Does Fedora have an ncurses app for exploring packages, such as aptitude? Last time I looked at it, as far as I could tell you had pure command-line tools (rpg and yum) and full GUI tools but nothing like aptitude.

I particularly like the way vi keys work as expected inside aptitude. For me it is a fantastic way to browse through packages, see what I have installed, etc. I would have tried out Fedora by now if I knew I could use aptitude on it.

Comment Re:They didn't succeed though (Score 3, Insightful) 667

on a single sweep the GOP gained control of the White House, congress and, as soon as vacancies are filled, the Supreme Court. Don't expect a lot of pushbacks on those ends.

It depends:

If Trump tries to lighten the amount of regulations on businesses, don't expect a lot of pushback. If he tries to lower taxes, don't expect a lot of pushback.

But a relative of mine said that Trump will start rounding up minorities and putting them into concentration camps. If Trump tries to do anything like that? Pushback. Expect it.

If Trump tries to strip LGBT of equal protection under the law? (I don't know why we are even talking about that, he hasn't historically been negative about LGBT, but my liberal friends are saying he will be a disaster to LGBT.) Again, expect pushback.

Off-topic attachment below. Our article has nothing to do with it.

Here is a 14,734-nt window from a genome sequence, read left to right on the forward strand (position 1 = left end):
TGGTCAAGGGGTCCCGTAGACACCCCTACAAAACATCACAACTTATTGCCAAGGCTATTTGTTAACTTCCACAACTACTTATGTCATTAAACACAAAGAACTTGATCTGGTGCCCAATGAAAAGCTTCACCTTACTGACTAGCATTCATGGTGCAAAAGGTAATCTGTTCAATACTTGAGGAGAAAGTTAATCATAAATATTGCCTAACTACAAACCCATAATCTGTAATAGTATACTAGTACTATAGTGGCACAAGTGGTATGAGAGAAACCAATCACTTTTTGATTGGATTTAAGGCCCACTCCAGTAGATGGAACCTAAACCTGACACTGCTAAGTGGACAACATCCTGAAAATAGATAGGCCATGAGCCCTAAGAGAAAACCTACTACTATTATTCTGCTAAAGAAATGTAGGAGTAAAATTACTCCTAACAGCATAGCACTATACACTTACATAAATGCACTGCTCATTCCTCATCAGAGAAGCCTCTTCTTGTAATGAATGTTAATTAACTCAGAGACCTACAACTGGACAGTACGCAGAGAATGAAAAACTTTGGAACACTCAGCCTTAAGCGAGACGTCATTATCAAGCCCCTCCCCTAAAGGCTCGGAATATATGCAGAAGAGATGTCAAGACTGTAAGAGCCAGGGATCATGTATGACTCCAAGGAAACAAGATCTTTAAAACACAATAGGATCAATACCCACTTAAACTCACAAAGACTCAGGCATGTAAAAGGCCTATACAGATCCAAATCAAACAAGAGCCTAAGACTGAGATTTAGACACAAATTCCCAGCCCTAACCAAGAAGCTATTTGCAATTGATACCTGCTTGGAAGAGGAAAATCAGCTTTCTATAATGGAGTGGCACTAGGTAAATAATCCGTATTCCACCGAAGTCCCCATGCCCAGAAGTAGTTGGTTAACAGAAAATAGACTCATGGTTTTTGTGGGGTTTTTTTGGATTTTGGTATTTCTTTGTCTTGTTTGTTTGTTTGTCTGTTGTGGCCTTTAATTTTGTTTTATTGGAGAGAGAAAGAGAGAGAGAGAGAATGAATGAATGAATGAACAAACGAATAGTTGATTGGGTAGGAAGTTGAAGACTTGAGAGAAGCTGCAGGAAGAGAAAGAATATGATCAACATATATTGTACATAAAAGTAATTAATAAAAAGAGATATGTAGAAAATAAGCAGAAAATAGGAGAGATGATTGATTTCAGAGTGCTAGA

In short, don't expect a lot of pushback on the typical center-right issues. But if Trump actually starts doing any of the deranged dictator stuff that my liberal friends are staying awake at night worrying about, do expect pushback. Lots.

I even expect pushback if Trump goes crazy with Executive Orders. For some reason the Congress just took it when President Obama started overstepping the bounds of the Presidency, but I really don't think the Congress will take it from Trump. All the Democrats would be opposed and enough of the Republicans would be opposed.

Also, I'm grimly looking forward to the spectacle once the Republicans start nominating Supreme Court Justices. I expect the Democrats to link arms and obstruct every single candidate, no matter how reasonable and qualified. If they actually do this I then expect to see the Republicans invoke the Harry Reid precedent and shut down the filibuster on Supreme Court Justice nominations. I don't actually want to see this happen, but the silver lining would be the entertainment of watching liberals explain how the Harry Reid precedent isn't really a precedent at all, it's totally different this time, etc.

Comment Re:They didn't succeed though (Score 4, Insightful) 667

if America voted for Trump to break the "the status quo of the elite ruling over us" then you deserve what's coming your way.

Of Trump and Hillary Clinton, which of the two has been in politics for three decades? Which of the two had their political party's highest leadership game the primaries to guarantee they won the candidacy? Which of the two engaged in a conspiracy to repeatedly violate the laws pertaining to handling of classified information, and then had the Director of the FBI personally whitewash the investigation? Which of the two had the news media helping to bury strong evidence of felony lawbreaking?